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The Koch Brothers Read Angry Bear! [links fixed]

Yep.  As I said, a monkey could beat Rubio in the general election.  So maybe the Republicans should urge a monkey to run as a third-party candidate.  Someone who works for the Koch brothers’ super PAC, maybe? — Me, here, Feb. 24

OMG!

Okay, if you think the timing of this is a coincidence you are soooo wrong.

____

UPDATE!: Reader Amateur Socialist and I have exchanged the following comments in the Comments thread:

Amateur Socialist

February 27, 2016 2:16 pm

… meanwhile the twitter machine spewed this relevant scenario:

“Donald we convinced all of your delegates to vote for Marco Rubio on the second ballot”

“Ok well it was a good run give my best to Marco!”

https://twitter.com/darth/status/703639540502654976

I guess I can moderate my disappointment at Madame Secretary’s coronation with the unholy war of egos at the center of the GOP this weekend.

Me

February 27, 2016 5:59 pm

Ah. Well, that’ll save the Kochs the trouble of finding a monkey. Trump’s best to Marco will be a third party run. Meaning Marco will play the role of spoiler for Trump. Unless of course Trump’s delegates decide instead to vote for a REAL monkey on the second ballot.

Something like that. It’s all so confusing.

Just wanted to make sure y’all didn’t miss this.  Because I know you would not have wanted to miss this.

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Tracking Labor Share & Unemployment

In May of 2015, I wrote about the relationship between Labor Share and Unemployment. The post basically said that lower labor share translated into a higher limit upon unemployment.

Here is the original graph from that post…

ls unrate

In the post, I wrote…

“The graph implies that as labor share falls, labor is less inclined to supply their labor… and the natural rate of unemployment rises.

“Since 1947, the unemployment rate falls to a level consistent with implied supply & demand limits set by labor share of national income. The US is now hitting the implied supply limit.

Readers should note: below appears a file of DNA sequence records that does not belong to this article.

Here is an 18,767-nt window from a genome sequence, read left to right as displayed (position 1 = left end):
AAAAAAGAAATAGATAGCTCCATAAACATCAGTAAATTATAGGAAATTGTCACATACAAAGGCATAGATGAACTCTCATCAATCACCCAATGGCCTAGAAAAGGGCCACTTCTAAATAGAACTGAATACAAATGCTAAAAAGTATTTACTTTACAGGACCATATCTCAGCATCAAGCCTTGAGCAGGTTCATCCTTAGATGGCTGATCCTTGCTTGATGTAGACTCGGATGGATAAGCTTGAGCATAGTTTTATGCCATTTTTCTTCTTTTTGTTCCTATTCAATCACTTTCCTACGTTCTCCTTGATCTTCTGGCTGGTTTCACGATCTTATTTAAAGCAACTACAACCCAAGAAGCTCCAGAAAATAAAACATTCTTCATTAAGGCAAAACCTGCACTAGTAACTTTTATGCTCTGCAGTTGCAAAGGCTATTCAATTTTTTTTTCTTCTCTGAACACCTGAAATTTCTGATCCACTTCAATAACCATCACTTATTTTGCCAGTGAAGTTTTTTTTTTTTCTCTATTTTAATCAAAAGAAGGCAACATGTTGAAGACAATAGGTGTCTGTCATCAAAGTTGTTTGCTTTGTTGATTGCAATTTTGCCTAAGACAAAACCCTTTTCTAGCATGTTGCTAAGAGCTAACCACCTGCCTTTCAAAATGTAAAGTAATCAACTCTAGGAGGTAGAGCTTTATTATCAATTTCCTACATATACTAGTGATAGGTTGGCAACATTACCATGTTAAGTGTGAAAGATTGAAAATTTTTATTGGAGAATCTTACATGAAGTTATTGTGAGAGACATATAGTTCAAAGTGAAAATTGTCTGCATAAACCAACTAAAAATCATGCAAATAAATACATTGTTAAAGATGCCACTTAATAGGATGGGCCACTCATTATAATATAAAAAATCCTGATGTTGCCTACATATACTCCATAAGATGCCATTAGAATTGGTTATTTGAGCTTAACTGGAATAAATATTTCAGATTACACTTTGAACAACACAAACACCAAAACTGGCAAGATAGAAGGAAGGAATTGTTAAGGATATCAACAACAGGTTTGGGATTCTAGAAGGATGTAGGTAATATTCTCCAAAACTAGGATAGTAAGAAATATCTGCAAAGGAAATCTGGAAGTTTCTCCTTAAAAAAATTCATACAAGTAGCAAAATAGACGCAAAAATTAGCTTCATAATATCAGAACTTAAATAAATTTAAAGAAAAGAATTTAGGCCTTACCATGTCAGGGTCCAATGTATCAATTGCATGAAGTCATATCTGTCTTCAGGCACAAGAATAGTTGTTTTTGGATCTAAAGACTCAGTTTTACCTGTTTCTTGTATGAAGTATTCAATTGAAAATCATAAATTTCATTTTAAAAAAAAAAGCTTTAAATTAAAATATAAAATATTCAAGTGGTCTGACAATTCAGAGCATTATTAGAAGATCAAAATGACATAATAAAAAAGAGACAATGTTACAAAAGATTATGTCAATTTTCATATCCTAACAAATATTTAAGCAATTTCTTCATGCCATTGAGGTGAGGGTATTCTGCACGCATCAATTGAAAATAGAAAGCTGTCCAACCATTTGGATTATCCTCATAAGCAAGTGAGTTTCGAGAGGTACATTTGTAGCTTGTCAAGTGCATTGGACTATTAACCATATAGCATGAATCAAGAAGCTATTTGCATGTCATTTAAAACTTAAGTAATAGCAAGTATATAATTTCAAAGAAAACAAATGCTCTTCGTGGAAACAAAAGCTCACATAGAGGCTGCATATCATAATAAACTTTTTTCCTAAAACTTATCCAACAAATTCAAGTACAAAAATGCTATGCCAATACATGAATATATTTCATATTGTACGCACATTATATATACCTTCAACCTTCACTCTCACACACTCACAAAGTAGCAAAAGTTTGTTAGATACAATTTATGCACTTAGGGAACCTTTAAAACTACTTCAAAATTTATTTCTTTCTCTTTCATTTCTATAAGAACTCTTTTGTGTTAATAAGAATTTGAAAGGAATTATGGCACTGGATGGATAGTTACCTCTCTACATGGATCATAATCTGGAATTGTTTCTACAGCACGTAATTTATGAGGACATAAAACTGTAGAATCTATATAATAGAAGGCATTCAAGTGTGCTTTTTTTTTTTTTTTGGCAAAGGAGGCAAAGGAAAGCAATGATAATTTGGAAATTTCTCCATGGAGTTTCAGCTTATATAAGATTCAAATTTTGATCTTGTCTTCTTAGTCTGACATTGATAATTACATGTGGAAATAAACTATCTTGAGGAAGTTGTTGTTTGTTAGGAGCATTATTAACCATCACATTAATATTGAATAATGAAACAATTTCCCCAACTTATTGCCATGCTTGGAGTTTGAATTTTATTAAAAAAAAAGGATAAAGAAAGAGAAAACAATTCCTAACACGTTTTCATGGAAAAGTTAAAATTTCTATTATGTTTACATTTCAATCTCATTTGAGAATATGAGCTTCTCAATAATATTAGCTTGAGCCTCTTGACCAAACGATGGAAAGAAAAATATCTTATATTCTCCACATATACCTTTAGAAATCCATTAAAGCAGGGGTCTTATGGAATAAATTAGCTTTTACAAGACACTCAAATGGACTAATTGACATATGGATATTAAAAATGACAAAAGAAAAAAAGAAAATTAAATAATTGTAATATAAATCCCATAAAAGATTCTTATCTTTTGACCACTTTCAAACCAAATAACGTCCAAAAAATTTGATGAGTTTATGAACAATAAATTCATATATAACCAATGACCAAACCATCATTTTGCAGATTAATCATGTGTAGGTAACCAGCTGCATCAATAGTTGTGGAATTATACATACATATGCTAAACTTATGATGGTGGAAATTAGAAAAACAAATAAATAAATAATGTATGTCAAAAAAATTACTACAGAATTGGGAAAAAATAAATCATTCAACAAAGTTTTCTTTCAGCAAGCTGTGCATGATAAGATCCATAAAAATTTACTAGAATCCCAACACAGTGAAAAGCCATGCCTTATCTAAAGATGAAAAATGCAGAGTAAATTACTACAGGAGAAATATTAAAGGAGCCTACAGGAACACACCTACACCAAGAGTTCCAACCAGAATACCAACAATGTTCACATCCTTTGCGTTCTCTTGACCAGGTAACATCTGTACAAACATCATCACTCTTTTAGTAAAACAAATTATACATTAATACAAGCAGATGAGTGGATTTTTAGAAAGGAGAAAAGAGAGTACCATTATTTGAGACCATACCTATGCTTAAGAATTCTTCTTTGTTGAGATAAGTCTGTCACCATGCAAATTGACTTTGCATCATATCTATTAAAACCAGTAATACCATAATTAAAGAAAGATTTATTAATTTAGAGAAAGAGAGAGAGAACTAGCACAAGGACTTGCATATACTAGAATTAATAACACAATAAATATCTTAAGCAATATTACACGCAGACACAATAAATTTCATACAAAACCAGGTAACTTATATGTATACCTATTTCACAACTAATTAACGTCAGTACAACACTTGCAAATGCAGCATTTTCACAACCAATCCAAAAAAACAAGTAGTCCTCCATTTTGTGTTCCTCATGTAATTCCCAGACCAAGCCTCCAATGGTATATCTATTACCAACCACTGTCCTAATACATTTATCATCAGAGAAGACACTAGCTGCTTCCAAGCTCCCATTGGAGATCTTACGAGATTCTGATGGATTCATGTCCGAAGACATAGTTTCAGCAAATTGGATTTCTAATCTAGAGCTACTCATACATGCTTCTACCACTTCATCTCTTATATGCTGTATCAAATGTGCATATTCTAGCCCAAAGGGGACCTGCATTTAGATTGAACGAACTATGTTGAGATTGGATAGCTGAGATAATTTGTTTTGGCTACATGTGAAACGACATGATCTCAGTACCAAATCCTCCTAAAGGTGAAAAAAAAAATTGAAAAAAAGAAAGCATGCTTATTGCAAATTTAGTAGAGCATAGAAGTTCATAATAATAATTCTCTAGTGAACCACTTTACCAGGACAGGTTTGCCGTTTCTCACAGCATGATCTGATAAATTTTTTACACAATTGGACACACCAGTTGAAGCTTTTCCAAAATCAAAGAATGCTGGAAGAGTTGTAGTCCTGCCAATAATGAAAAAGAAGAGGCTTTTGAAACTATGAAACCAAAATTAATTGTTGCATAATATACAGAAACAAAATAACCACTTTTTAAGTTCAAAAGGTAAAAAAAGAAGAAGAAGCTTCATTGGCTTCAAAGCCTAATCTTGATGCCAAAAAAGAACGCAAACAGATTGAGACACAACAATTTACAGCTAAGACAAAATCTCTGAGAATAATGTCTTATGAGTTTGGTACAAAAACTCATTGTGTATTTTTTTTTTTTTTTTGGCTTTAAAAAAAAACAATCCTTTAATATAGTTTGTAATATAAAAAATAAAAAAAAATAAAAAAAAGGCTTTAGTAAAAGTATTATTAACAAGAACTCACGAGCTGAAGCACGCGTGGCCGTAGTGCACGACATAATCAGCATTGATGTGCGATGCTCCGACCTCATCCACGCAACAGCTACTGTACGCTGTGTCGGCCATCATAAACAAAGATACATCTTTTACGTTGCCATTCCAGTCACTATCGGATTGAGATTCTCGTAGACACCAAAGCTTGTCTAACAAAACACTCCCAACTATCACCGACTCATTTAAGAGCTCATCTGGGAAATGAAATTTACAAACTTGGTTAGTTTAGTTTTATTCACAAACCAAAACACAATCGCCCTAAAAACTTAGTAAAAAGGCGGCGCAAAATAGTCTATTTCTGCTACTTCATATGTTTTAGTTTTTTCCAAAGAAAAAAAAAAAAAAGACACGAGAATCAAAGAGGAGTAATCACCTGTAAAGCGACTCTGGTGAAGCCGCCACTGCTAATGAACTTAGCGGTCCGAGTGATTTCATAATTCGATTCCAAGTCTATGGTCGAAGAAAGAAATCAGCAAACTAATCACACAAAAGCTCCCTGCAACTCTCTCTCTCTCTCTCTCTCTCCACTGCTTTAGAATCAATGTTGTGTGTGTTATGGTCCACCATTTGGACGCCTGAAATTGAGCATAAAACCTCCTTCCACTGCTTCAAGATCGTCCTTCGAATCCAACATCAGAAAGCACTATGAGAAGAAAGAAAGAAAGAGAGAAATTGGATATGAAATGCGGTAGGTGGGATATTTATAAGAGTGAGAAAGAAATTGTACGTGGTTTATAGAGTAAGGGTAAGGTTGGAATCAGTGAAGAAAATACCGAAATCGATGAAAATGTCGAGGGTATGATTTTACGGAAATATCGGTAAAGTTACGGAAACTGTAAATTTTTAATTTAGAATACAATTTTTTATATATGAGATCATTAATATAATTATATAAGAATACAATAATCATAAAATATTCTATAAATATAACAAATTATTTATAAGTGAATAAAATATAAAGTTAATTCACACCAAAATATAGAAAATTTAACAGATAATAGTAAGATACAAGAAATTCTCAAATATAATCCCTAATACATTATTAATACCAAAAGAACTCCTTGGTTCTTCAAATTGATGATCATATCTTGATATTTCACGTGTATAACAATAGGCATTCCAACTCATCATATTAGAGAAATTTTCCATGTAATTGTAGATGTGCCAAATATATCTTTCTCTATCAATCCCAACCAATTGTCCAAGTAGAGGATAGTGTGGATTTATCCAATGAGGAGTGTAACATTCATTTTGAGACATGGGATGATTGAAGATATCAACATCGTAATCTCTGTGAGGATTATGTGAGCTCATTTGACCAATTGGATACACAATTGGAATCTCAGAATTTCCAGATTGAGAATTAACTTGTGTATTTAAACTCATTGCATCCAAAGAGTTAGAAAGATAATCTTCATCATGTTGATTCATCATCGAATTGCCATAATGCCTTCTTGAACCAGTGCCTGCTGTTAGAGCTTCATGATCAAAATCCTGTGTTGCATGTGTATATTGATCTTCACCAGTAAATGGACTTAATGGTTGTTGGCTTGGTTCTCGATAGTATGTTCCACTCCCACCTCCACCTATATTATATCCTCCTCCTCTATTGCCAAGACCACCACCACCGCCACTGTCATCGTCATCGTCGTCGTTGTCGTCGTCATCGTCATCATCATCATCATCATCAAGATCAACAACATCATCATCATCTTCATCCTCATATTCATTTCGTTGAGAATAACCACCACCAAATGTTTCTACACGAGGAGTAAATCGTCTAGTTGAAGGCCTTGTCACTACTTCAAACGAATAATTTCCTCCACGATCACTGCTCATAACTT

• Will the unemployment rate only fall as long as labor share keeps trending up?
    • Will the plot line end up respecting the implied supply limit of labor?”

So what has happened since this graph was posted? Has the plot line broken through the limit that I estimated? or Has the plot line respected the limit?

Here is the updated graph… (quarterly data)

ls unrate2

The plot line has respected the estimated limit. (Currently labor share at 100 and 4th quarter 2015 unemployment at 5%.)

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Democrats and Progressives need to accept the likelihood that their nominee will be facing Trump in November. And they need to seriously consider what that actually means. [Edited. Cringe-inducing cut-and-paste typo corrected**.]

— Clinton [at a CNN-sponsored town hall last night in South Carolina] promised to go hard after Wall Street. The former Secretary of State faced criticism in a different department: her failure to release transcripts of paid speeches given to Goldman Sachs. “Sure, I’ll do it if everybody else does,” the former Secretary demurred, circling back to a familiar refrain after being pressed by moderator Chris Cuomo. “But this is about whether I have the best plan to go after Wall Street,” she said. “Why is there one standard for me and not for everybody else?” [All boldface in original.]

— James Hohmann, the Washington Post’s PowerPost blog, today

Okay, you probably have figured out the answer to Clinton’s question all by yourselves: She, unlike, say, Marco Rubio, who wants Dodd-Frank repealed and replaced with no financial-industry regulation at all, and who wants also to eliminate the capital gains tax—completely eliminate it—is a Democrat who has proposed a detailed plan to regulate some aspects of the financial services industry but believes that nothing beyond the provisions in Dodd-Frank is necessary regarding actual banks.

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R’s Supreme Court Boycott & Trump: How is That Going to Work Out for Them?

What if it is Trump? Or Trump vs. Clinton? Or Trump vs. Clinton vs. Bloomberg? What’s the end game for the McConnell-Grassley Triple No Strategy on the Court?

Can they really rely on a President Trump or a President Bloomberg actually going with a Scalia Federalist Society Originalist type? Are the really willing to go All IN on President Rubio?